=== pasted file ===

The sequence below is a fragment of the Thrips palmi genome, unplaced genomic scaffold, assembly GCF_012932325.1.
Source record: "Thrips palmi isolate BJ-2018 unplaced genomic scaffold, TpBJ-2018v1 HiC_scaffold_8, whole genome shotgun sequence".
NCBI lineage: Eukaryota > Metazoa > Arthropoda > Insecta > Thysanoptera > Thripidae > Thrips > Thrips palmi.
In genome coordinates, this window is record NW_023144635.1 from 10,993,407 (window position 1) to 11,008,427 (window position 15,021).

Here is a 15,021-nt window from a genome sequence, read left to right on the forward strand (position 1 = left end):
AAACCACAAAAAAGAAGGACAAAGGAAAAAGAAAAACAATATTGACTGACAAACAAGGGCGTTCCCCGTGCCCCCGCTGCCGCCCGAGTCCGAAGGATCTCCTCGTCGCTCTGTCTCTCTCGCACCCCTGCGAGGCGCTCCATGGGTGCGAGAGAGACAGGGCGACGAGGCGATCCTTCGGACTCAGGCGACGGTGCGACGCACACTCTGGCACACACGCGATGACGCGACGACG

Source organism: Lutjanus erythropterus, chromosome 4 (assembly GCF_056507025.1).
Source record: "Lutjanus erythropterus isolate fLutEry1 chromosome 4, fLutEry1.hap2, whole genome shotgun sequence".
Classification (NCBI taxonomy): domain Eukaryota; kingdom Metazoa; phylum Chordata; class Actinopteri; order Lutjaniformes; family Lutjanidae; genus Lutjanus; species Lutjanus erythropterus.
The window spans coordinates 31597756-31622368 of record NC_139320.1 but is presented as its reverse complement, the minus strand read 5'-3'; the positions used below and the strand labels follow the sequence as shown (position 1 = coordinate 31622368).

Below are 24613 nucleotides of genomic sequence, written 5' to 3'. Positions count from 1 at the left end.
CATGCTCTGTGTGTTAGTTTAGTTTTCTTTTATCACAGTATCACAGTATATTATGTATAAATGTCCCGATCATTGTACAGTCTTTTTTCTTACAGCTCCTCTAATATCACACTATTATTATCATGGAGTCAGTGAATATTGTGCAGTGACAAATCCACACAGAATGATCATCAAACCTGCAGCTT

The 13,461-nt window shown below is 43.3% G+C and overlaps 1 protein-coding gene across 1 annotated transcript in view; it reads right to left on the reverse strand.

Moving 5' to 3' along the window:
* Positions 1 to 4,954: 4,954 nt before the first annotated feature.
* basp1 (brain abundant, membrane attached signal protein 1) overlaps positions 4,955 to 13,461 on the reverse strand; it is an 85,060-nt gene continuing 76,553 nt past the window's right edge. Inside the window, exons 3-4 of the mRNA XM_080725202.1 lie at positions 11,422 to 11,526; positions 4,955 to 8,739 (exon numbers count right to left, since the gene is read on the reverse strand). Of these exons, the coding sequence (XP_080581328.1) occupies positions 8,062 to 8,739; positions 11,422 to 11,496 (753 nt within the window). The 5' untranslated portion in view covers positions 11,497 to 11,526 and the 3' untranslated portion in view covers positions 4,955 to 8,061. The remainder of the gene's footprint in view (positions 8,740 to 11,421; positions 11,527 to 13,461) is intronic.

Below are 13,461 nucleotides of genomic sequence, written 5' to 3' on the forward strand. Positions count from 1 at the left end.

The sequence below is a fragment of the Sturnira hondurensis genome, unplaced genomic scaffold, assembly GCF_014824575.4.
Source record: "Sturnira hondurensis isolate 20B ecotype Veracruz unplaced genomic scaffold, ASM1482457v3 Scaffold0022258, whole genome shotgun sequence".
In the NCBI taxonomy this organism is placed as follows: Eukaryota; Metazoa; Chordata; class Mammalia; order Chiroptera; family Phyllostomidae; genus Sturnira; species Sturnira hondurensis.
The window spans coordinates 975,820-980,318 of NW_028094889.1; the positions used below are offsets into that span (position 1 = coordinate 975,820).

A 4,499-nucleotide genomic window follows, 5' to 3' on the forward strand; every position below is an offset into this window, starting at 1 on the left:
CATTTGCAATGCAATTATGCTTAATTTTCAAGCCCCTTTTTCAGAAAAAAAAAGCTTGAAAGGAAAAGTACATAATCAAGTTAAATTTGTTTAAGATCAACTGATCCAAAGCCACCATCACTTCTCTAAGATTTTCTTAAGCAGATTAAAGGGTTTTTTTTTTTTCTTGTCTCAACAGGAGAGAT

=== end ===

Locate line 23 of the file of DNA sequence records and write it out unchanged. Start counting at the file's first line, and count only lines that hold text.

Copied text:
CATTTGCAATGCAATTATGCTTAATTTTCAAGCCCCTTTTTCAGAAAAAAAAAGCTTGAAAGGAAAAGTACATAATCAAGTTAAATTTGTTTAAGATCAACTGATCCAAAGCCACCATCACTTCTCTAAGATTTTCTTAAGCAGATTAAAGGGTTTTTTTTTTTTCTTGTCTCAACAGGAGAGAT